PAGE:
Monday, March 14, 2011


Our second 10 day break we decided to travel throughout Eastern Europe.  Our three locations were Berlin, Prague, and Budapest - the capitals of Germany, the Czech Republic, and Hungary.

First stop March 5... Berlin!

We got there Friday night around dinner time, grabbed some kebobs/falafels and then played flip cup in our hostel bar all night.

Saturday morning we got a relatively early start and headed to the Pariser Platz to begin our 4 hour walking tour.  Luckily, there was a Starbuck's in the square... heaven!  Also in the square was Hotel Adlon, the hotel where Michael Jackson precariously dangled his baby out the window in 2002.

The first building we saw on our tour was the Brandenburg Gate, which was the former city gate and one of the main symbols of Berlin and Germany.  It is the only remaining gate of a series through which Berlin was once entered.  We walked past the Reichstag buildling, historical edifice constructed to house the Reichstag parliament of the German Empire, and then went to see the Memorial to the Murdered Jews of Europe.  It was a very different memorial, designed by an architect and engineer, Peter Eisenman and Buro Happold.  It consisted of 4.7 acres of 2,711 concrete slabs arranged in a grid pattern on a sloping field.  The slabs all vary in height, designed to produce an uneasy, confusing atmosphere - representing the ordered system that has lost touch with human reason.  This was one theory our tour guide told us regarding the reason behind the design, but Eisenman stated that his memorial represents a radical approach to the traditional concept of a memorial, by not including any symbolism.  Below the memorial is an Information Center that holds the names of all the known Jewish Holocaust victims, obtained from the Israeli museum Yad Vashem.

We saw the site of Hitler's Former Bunker, and walked down the street where he once lived... creepy.  The Famous Berlin Wall was next.  It was a dirty graffiti filled never ending concrete slab with chunks breaking off and internal metal rods showing through.  It's crazy how new the history is in this city - the wall began being constructed in 1961 and fell in 1989, just one year before I was born.

We saw the former SS Headquarters, Checkpoint Charlie (the name given by the Western Allies to the best known Berlin Wall crossing point between East Berlin and West Berlin during the Cold War), the gorgeous Gendarmenmarkt square where the French and German Cathedrals lie, and the Bebelplatz - site of the infamous Nazi book burning ceremony in 1933 where around 20,000 books, including works by Thomas Mann, Erich Maria Remarque, Geinrich Heine, Karl Mark and many other authors, were cremated.  Today, there is a memorial consisting of a glass window set into the cobblestone ground, giving a view of underground empty bookcases, commemorating the event.  Engraved into the ground in front of it says "Dort, wo man Bucher verbrennt, verbrennt man am Ende auch Menschen,"- "Where they burn books, they ultimately burn people."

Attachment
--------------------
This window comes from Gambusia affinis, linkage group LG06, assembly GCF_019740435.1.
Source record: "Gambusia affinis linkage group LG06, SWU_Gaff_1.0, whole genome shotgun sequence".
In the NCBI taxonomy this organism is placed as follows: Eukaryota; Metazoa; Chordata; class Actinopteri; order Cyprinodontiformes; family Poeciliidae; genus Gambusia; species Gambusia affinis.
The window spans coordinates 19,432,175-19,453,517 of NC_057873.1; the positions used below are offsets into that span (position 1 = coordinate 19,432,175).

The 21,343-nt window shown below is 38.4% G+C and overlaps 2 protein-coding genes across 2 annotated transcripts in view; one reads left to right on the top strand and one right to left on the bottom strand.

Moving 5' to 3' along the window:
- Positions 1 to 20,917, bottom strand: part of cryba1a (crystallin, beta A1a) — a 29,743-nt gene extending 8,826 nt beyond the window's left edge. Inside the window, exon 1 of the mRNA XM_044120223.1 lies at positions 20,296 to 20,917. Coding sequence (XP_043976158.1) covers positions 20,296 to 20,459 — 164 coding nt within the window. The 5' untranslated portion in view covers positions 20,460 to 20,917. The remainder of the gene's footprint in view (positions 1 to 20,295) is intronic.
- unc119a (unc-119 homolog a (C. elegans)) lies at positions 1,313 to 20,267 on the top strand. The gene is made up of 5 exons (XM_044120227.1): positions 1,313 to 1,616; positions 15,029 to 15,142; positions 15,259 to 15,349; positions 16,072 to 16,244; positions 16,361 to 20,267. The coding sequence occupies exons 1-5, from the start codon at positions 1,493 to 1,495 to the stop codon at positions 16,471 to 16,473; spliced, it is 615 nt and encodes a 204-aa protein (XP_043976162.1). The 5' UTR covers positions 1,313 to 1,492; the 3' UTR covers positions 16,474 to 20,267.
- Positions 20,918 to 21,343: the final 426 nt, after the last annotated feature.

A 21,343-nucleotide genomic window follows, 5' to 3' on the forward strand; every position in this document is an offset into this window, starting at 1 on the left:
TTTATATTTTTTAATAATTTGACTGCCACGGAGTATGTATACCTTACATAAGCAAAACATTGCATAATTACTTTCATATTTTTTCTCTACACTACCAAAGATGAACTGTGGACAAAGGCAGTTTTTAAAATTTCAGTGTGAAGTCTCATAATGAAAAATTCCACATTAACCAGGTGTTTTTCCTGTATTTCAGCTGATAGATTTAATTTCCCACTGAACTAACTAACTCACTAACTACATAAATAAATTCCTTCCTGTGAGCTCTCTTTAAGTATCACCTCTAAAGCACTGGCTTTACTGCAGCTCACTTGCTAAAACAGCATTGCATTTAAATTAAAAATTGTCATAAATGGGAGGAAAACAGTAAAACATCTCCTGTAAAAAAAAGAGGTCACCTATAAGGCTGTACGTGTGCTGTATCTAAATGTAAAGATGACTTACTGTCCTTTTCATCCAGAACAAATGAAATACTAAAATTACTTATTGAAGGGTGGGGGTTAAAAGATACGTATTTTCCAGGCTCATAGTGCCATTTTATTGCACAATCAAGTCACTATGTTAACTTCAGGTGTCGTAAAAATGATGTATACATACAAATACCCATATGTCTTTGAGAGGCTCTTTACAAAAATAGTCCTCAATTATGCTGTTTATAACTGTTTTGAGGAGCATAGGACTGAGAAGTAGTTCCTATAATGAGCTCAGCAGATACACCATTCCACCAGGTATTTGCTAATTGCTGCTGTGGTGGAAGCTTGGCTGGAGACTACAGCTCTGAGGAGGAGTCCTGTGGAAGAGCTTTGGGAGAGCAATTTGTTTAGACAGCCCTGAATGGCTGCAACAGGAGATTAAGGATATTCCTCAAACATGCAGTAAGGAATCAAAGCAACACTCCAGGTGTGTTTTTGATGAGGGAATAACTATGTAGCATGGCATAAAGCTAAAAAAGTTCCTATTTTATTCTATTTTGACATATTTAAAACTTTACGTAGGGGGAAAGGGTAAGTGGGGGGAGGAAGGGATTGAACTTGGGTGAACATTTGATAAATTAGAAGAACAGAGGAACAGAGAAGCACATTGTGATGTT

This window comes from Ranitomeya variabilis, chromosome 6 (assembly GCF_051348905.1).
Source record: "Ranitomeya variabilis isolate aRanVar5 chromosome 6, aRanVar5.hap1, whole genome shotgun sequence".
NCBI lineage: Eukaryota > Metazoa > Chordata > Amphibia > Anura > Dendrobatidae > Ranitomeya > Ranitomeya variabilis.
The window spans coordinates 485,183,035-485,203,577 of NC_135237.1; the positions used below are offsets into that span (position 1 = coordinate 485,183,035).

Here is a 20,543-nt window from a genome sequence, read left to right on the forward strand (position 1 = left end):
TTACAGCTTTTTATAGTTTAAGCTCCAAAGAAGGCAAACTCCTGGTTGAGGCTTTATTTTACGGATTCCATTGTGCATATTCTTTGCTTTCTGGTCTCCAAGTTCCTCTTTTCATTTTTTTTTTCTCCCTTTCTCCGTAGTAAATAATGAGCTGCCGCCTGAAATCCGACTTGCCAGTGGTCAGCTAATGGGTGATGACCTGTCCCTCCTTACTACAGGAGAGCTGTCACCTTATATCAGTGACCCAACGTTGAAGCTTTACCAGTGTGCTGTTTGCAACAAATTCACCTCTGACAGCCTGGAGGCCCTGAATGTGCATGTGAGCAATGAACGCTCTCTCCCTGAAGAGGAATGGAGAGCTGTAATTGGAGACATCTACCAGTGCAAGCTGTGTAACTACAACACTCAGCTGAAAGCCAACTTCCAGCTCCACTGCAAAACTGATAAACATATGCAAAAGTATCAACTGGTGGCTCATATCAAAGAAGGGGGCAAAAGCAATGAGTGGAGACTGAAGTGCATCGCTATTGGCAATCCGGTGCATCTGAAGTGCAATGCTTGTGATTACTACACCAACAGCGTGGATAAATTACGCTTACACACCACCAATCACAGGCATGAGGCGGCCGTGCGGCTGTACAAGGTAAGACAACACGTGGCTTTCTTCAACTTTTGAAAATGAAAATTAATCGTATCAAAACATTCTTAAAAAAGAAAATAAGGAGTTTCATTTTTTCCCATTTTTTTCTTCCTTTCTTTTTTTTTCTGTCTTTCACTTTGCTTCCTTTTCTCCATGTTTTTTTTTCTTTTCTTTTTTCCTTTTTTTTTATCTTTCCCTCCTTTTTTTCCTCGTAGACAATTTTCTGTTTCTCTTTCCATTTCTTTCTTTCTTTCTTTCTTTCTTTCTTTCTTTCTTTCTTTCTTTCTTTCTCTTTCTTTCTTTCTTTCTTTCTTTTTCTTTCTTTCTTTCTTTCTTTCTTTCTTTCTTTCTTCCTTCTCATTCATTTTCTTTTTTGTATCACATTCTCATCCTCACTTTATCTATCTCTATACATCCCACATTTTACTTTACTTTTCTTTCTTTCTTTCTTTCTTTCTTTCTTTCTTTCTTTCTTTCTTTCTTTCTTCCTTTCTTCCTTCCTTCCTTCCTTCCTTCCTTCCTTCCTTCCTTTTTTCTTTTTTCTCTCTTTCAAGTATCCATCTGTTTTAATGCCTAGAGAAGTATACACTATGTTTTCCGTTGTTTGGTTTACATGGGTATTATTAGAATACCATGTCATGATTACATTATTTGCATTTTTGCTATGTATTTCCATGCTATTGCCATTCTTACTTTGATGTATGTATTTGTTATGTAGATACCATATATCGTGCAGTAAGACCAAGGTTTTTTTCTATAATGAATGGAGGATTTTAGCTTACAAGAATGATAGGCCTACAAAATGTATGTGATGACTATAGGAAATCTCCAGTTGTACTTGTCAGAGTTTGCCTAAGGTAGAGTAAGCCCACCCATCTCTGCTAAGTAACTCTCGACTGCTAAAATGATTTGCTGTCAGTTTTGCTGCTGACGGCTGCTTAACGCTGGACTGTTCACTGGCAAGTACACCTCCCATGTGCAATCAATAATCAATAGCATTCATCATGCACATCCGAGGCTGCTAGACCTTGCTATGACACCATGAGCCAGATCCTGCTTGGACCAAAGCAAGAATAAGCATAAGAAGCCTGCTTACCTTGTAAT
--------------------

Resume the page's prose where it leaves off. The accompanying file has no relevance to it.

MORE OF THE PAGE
We continued on to visit the Old Royal Boulevard, Neue Wache memorial, the TV Tower, and ended at Museum Island, named because of the five internationally renowned museums that occupy the island.  After a very informative tour through the cold, I ate a delicious bratwurst, and walked through the market where vendors were selling various types of artwork, clothing, hats, pictures, paintings, and sculptures.

Later in the evening we went to the coolest club called White Trash.  When you walked down the second set of stairs into the basement there was a dark underground smoky cave that had a DJ playing at the back and bright colored lights flashing everywhere.  The bartenders were behind a cage, and the place was packed.  Definitely one of my favorite nights abroad thus far.

Sunday morning a small group of us went to revisit the "cool" part of the Berlin Wall and see all of the artwork painted recently on top of it.  Our next stop was the Berlin Zoo, another one of my favorite stops so far.  They had every animal!  It was fun to see a German version of an American childhood favorite.  We walked next door to the Aquarium after and saw some legit underwater critters.

Other than the cold, Berlin was a great place to tour, visit, and go out.  Rich with so much relevant history that I could relate to, having occurred within my parents and grandparents generations.  I had a blast and would definitely go back.

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